Rob Burrow can no longer talk and yet, on a rainy bank holiday evening at home in Pontefract, he answers another of my questions about life and death. It feels almost magical as his familiar Yorkshire voice fills the room even though Burrow is smiling gently rather than moving his lips. “I don’t think you ever know your inner strength until you get told you are dying,” says the former Leeds Rhinos rugby league international who is a prisoner in his own body. “I would never have known I could be this positive when getting the news.”
The 38-year-old, who won eight Grand Finals and 20 international caps during a long and memorable career, has a ravaging form of motor neurone disease. He and his wife, Lindsey, who has been with him since they started going out at the age of 15, received the shattering diagnosis in December 2019. The prognosis was bleak because Burrow was told his life expectancy, while declining rapidly from an incurable disease, would be unlikely to stretch beyond two years.
Burrow’s mind is as sharp as ever and he uses a piece of technology called Eyegaze to respond. His eyes identify individual letters on the screen and then, slowly, he builds words to formulate an answer. When he is ready Rob turns to us with a smile. It is his way of letting Lindsey and I know that, while we have been yakking away, he can reply. Rob fixes his gaze on the send button and his texted answer is spoken by an approximation of his voice – recorded during the earliest months of his illness. He read a book aloud so that the technology could create a memory bank of words said by him.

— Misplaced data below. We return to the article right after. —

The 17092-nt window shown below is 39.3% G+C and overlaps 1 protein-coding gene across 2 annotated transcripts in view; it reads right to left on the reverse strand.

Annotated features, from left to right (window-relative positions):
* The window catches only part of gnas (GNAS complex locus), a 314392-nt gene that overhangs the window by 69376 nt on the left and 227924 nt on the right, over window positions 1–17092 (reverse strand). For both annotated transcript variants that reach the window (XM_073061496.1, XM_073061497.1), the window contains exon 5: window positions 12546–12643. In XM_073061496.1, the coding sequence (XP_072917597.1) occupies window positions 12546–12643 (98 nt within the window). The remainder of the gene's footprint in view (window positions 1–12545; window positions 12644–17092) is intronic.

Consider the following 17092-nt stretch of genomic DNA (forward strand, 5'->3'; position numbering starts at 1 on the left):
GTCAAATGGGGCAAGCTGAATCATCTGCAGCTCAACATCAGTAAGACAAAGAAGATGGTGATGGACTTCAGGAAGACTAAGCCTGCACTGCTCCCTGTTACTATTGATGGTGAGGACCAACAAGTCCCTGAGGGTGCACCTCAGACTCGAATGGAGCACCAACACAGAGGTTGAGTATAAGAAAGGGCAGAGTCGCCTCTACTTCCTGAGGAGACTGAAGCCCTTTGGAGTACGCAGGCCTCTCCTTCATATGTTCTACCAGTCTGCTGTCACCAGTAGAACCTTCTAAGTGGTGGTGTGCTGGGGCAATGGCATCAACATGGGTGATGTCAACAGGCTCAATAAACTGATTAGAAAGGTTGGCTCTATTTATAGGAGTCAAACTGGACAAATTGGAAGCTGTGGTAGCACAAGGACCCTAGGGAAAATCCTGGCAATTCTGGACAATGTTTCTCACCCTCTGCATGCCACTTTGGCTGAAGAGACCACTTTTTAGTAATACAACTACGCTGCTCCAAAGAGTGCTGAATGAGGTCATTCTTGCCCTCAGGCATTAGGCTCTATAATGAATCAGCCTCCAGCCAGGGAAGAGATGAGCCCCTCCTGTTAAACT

Rob points out wryly that, even though he doesn’t really like hearing himself, it is far better that it is his accent “rather than an American robot voice like Stephen Hawking”.
Lindsey sits with us as we approach the end of another moving interview. We have shared an unexpected amount of laughter as this extraordinary couple set me at ease despite Rob’s harrowing illness. Over the past few weeks we have found a pattern for our interviews. While Rob methodically types his answers, Lindsey chats to me. It is like conducting two contrasting interviews simultaneously but they make it easy. “Oh yes, he’s used to me talking every minute anyway,” Lindsey says with a laugh when I ask if Rob can concentrate while we talk.
Rob explains that his darkest period occurred soon after he lost the ability to talk late last year just as the second lockdown gripped the country. He felt isolated in his stricken body. But his new aid has transformed him.
“It has completely changed my life,” he says. “I can express myself again.”